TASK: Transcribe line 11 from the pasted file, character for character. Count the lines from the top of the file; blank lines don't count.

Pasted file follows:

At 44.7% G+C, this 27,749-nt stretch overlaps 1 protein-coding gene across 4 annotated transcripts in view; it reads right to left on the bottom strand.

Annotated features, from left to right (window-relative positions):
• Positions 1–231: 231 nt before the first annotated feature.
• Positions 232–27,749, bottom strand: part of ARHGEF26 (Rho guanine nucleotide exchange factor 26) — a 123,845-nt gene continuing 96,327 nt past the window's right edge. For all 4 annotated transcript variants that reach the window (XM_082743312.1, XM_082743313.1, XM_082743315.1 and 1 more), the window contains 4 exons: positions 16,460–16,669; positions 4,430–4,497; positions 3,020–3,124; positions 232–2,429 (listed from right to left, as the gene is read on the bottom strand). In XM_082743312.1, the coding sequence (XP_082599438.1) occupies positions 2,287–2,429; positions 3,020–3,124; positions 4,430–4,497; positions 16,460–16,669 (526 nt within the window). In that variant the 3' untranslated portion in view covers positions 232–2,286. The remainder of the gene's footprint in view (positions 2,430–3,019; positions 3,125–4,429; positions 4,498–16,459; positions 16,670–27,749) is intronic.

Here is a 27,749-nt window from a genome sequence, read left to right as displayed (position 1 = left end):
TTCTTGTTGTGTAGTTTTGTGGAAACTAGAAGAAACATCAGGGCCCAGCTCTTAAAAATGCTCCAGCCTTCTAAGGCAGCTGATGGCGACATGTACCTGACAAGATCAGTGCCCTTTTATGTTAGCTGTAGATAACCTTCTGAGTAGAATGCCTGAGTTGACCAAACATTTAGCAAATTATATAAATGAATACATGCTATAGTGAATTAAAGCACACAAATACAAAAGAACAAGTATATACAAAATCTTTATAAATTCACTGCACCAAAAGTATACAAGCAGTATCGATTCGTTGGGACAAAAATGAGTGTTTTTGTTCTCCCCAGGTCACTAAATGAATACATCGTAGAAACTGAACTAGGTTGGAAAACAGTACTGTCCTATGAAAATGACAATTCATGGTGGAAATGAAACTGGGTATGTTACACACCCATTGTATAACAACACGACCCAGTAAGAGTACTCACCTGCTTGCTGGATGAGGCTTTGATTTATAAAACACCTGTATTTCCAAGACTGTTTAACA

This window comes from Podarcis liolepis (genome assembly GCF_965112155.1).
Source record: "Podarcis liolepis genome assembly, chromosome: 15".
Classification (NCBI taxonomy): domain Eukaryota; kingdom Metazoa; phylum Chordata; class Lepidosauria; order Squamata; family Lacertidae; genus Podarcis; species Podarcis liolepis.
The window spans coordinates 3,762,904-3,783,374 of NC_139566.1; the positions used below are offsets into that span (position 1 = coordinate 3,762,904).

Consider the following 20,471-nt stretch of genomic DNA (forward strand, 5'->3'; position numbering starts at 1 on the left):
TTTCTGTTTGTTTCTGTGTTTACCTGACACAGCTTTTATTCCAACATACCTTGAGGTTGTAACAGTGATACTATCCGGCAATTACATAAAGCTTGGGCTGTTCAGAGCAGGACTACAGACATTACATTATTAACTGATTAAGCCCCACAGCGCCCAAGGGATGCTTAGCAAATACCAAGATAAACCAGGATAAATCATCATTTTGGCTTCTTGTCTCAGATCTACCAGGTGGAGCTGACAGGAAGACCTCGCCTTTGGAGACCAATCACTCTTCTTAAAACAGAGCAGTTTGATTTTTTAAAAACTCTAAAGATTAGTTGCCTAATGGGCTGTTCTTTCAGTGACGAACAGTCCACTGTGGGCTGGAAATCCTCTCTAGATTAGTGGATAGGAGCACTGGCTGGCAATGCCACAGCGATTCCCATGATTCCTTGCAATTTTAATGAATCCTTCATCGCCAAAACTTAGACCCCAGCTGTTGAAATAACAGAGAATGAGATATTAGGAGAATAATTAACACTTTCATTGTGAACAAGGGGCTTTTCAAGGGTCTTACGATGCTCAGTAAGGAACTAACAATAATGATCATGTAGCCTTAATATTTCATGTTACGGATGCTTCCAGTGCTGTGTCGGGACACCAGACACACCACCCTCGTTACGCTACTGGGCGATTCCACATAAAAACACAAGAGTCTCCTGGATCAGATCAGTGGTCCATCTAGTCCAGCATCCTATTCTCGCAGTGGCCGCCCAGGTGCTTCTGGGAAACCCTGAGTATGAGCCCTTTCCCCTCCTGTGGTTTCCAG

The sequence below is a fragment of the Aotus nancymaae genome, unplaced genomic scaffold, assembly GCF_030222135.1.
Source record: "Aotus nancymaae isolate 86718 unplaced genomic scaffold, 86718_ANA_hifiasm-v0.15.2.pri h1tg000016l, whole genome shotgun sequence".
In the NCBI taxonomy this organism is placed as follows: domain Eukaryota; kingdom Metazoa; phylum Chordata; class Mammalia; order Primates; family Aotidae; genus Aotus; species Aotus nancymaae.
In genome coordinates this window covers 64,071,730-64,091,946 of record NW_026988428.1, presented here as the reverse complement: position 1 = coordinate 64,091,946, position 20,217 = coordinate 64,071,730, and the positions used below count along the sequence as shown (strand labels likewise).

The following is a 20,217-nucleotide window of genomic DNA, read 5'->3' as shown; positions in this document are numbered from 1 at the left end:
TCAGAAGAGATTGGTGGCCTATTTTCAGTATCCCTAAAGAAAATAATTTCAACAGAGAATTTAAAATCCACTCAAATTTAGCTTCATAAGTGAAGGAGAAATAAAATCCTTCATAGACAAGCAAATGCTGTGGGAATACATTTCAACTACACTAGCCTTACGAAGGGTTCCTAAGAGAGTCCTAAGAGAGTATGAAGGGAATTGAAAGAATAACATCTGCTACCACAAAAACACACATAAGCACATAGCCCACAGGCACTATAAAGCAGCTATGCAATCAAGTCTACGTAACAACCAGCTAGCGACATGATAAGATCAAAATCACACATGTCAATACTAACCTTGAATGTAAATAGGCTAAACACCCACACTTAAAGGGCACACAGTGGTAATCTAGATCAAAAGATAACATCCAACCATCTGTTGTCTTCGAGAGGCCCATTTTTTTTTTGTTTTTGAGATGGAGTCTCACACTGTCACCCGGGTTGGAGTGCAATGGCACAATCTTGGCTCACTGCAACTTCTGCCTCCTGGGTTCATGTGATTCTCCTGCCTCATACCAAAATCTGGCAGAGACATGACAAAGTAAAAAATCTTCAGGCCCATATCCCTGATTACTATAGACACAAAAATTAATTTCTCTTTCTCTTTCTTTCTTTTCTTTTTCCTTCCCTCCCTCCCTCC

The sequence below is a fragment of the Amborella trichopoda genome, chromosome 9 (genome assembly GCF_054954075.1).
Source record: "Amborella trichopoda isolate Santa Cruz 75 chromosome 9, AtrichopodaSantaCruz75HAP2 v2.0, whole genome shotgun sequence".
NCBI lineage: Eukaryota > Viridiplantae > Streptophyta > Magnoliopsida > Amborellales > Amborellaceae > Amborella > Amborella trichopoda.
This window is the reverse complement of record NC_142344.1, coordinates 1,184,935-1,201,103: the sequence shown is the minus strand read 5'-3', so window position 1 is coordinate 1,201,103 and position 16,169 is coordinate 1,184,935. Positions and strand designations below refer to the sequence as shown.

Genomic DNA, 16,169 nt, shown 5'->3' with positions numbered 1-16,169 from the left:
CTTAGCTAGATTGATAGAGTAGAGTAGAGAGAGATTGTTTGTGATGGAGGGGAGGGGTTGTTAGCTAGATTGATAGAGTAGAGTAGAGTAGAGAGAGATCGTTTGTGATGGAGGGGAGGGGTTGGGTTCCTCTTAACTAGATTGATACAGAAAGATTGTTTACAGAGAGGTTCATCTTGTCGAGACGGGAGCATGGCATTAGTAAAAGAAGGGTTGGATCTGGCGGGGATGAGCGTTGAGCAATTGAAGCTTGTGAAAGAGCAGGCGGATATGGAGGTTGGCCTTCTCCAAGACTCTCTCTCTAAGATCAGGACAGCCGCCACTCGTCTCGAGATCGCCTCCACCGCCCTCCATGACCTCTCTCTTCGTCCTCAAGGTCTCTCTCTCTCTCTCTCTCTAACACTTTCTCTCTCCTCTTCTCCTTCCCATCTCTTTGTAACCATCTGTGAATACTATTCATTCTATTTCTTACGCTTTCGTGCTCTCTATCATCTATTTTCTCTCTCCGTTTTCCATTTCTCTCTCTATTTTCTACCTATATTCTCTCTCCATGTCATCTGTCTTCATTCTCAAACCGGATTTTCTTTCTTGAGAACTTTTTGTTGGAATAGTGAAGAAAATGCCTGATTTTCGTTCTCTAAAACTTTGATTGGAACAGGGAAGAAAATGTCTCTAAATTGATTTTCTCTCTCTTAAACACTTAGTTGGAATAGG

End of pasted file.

Consider the following 20,471-nt stretch of genomic DNA (forward strand, 5'->3'; position numbering starts at 1 on the left):